sengers had no identification on them, charging documents state, but were identified by one Maria Delcarmin Trujillo, who claimed she was a friend. According to applications for statements of charges against Ibanez, deputies claimed to smell a strong odor of alcohol on Ibanez’s breath following the accident and asked him if he had been drinking. “My friend gave me something,” said Ibanez, according to court papers. Court papers went on to allege that he admitted to having “three beers,” then admitting later “I had like seven beers.” Charging documents state that when he was later interviewed at the hospital, Ibanez stated he had left Elm Beach Park just two hours before the crash after having about six beers. Ibanez claimed that the brakes “gave out” on his truck. A blood alcohol test showed Ibanez had a .172 blood alcohol level.

The County Times

Thursday, July 3, 2008

Jansson Death Continued from page A- “He always looked like the picture of health.” The cause of Jansson’s death has yet to be determined. Robert Elwood, vice president of the PRA, an environmental group dedicated to preserving the waterway and the surrounding land, was equally shocked at Jansson’s death. Jansson was a tireless advocated for the environment and for people’s health, Elwood said. “He was present at the birth of the environmental movement in the 1970’s,” Elwood said. In the latter portion of that decade, Jansson lobbied heavily to stop the use of certain herbicides that

had been linked by some to spontaneous abortions and miscarriages in pregnant women in the Pacific Northwest. Jansson went on to found the National Network to Prevent Birth Defects, which transformed into the group called the Department of the Planet Earth, which dealt with issues like global warming, genetically modified foods and the suspected role of metals in Alzheimer’s Disease. Locally, Jansson was heavily involved in several projects sponsored by the PRA, including a lawsuit against a county government decision to allow development on steep

landscape slopes, which the group considered detrimental by allowing the damming of creeks and streams. Under Jansson’s leadership the group also sponsored a study that claimed many storm water management facilities in the county were not functioning properly and endangering waterways like the Chesapeake Bay by not properly filtering out pollutants. The group was compiling a citizens’ guide to allow residents to inspect and report on sites that were not working properly. Jansson and the group also pioneered an air quality study in Piney Point that showed levels of pollutants near the petroleum pipeline that were much higher than would be expected in a rural area. Jansson counted the group’s lobbying efforts to have land at Myrtle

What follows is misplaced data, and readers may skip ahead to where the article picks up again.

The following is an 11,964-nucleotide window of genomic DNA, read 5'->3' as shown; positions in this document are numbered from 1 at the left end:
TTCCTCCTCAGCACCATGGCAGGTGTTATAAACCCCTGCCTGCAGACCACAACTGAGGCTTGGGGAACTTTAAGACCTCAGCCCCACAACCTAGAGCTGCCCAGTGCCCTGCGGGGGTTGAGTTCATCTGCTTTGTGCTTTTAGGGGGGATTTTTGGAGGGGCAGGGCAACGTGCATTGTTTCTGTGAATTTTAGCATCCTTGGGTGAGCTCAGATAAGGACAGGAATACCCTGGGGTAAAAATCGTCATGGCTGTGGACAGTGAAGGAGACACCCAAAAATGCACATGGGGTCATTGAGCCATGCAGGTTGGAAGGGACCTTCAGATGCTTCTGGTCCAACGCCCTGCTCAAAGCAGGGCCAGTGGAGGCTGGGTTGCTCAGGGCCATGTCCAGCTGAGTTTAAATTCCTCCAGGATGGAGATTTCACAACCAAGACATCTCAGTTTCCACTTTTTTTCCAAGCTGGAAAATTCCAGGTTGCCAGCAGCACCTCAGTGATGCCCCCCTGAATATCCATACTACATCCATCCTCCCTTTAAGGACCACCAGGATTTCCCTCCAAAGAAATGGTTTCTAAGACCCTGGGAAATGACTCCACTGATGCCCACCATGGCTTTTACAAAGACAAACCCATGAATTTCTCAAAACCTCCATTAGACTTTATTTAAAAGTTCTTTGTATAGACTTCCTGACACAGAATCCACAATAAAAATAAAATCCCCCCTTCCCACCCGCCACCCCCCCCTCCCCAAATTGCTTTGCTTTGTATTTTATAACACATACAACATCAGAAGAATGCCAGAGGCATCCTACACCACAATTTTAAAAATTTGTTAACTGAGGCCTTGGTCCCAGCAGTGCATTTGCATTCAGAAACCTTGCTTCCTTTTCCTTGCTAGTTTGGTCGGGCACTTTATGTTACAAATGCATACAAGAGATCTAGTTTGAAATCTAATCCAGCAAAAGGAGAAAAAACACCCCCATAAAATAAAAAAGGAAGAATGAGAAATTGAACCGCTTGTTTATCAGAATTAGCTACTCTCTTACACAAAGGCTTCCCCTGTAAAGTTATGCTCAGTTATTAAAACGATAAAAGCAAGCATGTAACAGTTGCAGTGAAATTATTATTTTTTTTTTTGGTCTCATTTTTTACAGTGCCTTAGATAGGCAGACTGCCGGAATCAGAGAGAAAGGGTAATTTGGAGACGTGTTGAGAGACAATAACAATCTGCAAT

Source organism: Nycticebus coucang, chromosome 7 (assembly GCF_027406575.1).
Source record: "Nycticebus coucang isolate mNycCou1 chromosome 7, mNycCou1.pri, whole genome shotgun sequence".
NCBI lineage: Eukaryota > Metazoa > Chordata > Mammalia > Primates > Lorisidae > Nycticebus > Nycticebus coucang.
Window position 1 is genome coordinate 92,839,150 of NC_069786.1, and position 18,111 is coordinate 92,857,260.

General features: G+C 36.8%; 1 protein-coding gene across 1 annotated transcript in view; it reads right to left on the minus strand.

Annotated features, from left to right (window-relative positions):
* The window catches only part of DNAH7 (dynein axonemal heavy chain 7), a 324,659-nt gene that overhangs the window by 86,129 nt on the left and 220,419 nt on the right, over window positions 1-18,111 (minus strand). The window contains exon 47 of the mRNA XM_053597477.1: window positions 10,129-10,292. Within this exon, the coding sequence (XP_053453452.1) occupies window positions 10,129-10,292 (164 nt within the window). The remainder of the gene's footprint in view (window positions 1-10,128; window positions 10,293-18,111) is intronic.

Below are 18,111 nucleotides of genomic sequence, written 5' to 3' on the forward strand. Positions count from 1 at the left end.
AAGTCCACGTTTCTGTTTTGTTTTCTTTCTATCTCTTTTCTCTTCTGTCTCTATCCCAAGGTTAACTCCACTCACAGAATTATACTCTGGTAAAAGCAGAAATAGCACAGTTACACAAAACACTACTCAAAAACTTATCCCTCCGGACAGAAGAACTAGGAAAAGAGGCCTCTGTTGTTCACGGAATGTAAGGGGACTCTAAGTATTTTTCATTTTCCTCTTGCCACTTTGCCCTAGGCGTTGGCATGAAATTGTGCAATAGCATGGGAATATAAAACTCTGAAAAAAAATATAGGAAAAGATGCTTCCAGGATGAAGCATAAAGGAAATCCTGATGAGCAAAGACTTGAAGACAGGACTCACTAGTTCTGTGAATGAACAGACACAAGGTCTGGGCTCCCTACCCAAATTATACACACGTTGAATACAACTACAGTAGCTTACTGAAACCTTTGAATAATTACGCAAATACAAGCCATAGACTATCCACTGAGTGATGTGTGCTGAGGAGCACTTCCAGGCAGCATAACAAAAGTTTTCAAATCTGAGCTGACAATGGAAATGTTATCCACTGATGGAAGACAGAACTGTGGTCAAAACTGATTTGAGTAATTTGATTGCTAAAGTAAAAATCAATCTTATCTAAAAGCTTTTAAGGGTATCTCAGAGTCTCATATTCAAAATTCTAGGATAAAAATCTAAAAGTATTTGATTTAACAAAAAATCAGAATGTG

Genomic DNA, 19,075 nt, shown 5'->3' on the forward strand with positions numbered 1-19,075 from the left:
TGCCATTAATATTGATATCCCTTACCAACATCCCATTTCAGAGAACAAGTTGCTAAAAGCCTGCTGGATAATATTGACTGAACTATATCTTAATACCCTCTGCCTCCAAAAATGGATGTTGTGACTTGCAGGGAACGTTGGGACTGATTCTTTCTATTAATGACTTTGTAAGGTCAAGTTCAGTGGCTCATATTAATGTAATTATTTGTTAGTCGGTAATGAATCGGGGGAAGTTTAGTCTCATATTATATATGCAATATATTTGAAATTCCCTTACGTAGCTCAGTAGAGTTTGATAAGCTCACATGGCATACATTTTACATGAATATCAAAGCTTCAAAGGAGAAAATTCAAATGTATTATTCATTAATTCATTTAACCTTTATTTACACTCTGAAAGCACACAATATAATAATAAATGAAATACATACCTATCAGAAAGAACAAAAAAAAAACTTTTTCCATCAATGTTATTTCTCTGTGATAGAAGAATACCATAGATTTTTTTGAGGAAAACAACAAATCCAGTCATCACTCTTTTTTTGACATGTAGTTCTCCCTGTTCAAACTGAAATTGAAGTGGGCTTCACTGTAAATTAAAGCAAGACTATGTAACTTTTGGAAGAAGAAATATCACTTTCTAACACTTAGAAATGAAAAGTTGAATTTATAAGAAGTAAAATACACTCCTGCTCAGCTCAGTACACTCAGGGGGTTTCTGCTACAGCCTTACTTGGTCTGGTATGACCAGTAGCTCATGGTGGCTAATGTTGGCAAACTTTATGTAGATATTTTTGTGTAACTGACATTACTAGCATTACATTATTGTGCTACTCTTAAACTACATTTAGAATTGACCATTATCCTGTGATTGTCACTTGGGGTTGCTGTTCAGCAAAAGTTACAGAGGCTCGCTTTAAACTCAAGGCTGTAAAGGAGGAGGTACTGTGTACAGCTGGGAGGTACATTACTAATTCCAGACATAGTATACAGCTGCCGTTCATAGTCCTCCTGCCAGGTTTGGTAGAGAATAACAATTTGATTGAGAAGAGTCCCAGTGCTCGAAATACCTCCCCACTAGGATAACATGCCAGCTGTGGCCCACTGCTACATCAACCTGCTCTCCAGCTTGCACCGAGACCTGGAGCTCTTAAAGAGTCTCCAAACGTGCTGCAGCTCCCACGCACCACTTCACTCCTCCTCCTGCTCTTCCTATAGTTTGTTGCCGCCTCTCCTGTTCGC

Section A -  Point purchased by the county government for public use as one of its major victories for environmental preservation. Colleagues of Jansson said he had been researching the theoretical problem of global warming and what actions states could take of their own accord to combat it. “He believed in fighting the good fight,” Elwood said. Bob Lewis, executive director of the St. Mary’s River Watershed Association, remembered Jansson as a dedicated researcher of facts and figures with a keen mind. “To me he was a tireless researcher,” Lewis said. “He could pull out choice pieces of information to make his arguments. “He always had a smile and friendly words for those around him.”

“Made in the U.S.A.” by Billie Letts

c.2008, Grand Central Publishing By: Terri Schlichenmeyer When you were a teenager and living under your parents’ medieval rules, you probably couldn’t wait to grow up, get an apartment, and have a life of your own. Once you grew up, got an apartment, and had a life of your own, you realized that things weren’t really much different. You still had certain responsibilities, you had to do the same chores (for yourself, this time) and, aside from the bumps and potholes you learned from, you were still the same you. But what if life shoved you out of the nest before you were ready? In the new novel “Made in the U.S.A.” by Billie Letts, two kids strike out on their own. If they don’t, they might not be able to stay together. Lutie McFee had dreams once but they didn’t matter any more. There was a time when she thought she might be an Olympic gymnast. She was good enough. Even her coach said so. But that was all before the totally untrue rumor that got her kicked off the team and made her classmates whisper in the hallways. That was before Lutie’s father left Lutie and her brother, Fate, in the care of Floy, his overweight, wheezing girlfriend. It was before Floy dropped dead in checkout aisle 3 at Wal-Mart. And it was before fifteen-year-old Lutie packed up everything she owned in a suitcase, pulled together all the change she could find, made Fate choose his favorite books, put everything in the trunk of Floy’s beat-up Pontiac, and left Spearfish, South Dakota with Fate in the passenger seat. They were